This cosy arrangement was what made it possible for African wealth to be funnelled into European and American banks and real estate for decades. This, to put it simply, is what is meant by “kleptocracy”.  To remove all ambiguities, however, it also means, according to the Cambridge English Dictionary, “a society whose leaders make themselves rich and powerful by stealing from the rest of the people”.

The consciousness of European leaders was suddenly awaken to this phenomenon in the 1980s, as a result of numerous “bad deals” entered into by their banks with African leaders, and also owing to the growing economic migration into Europe by people fleeing poverty and mismanagement from Africa and the developing world. Several anti-money laundering pieces of legislation were enacted and various foreign aid were tied to “economic reform” and “democratisation”.  These exerted a great deal of pressure on a lot of obdurate and sit-tight African dictators to loosen their grip on power, but it was never enough. Internal agitation from civil society groups across Africa also gave rise to a new awakening and push for more transparency and accountability of political leaders. It was thus against this backdrop that, the United States of America elected its first African-American President, Barack Obama, who then appointed America’s first African-American Attorney General, Eric Holder, in 2008.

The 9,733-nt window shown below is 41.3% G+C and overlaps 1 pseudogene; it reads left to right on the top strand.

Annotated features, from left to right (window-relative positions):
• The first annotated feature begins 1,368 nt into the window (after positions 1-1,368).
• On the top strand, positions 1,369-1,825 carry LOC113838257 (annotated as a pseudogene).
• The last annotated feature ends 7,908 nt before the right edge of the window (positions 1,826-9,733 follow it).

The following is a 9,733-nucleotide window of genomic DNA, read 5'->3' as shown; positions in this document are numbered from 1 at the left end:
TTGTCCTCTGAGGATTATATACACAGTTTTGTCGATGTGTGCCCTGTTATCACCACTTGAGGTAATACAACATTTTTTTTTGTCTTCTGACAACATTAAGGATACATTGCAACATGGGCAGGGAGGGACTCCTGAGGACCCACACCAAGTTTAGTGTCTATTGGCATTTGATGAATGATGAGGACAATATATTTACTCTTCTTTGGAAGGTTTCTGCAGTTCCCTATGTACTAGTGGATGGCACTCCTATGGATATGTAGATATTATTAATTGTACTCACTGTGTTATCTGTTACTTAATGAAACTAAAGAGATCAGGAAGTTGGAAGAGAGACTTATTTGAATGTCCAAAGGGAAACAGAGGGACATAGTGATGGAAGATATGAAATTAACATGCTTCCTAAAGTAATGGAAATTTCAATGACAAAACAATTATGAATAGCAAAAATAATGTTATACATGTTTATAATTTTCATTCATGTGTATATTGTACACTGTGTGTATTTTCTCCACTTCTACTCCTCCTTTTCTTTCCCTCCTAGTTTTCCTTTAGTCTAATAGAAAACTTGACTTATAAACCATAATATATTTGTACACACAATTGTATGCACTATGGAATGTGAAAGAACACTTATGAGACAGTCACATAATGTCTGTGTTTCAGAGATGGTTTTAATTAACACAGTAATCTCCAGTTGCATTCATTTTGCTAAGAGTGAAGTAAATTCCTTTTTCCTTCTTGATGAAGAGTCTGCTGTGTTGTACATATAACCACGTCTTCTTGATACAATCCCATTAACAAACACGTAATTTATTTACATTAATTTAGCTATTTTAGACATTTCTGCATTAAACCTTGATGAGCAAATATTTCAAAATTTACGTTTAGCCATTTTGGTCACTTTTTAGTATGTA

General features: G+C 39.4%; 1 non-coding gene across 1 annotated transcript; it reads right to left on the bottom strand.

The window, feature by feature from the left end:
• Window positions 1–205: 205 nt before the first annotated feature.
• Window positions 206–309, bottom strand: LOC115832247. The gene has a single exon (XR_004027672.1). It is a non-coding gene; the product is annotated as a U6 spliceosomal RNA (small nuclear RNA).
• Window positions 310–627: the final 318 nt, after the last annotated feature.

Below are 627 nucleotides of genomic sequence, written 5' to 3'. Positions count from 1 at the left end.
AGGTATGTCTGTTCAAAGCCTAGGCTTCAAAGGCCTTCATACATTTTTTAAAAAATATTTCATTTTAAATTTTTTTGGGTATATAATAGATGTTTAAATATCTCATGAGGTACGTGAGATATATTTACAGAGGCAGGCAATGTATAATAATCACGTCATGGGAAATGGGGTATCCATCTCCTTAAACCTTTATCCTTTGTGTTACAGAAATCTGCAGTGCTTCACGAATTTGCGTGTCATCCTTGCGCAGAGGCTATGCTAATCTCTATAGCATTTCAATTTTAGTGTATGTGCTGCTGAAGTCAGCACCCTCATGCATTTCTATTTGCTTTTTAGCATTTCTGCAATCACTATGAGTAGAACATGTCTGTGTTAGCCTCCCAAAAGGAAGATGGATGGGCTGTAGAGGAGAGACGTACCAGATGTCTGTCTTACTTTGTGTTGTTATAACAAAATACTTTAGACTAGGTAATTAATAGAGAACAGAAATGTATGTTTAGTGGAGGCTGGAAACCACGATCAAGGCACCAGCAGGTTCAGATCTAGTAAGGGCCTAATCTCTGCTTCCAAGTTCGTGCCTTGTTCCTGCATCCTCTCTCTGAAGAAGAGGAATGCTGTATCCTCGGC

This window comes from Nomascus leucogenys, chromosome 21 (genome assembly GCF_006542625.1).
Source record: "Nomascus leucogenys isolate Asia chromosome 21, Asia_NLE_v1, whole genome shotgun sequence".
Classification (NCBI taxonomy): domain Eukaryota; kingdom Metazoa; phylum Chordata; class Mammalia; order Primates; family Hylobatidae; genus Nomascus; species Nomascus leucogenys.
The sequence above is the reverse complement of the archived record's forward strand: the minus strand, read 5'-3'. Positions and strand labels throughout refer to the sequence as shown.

It was a momentous period in America and world history. The incoming administration carried a wave of expectation and hope that was far above anything the constraints of the office could ever allow to materialise. That expectation included the faint hope that, maybe – just maybe, the power of the American Presidency could be used to alter political events on the African continent. President Obama gave speeches in Cairo, Egypt, in June 2009, and Accra, Ghana, the following month in July 2009. The Ghana speech was particularly noted for its symbolism and substance. The main thrust of the speech is best paraphrased thus: “If a President stays in office because he fears no one else can hold the country together without him – that in itself, is an acknowledgment of failure; a failure to build long-lasting institutions”.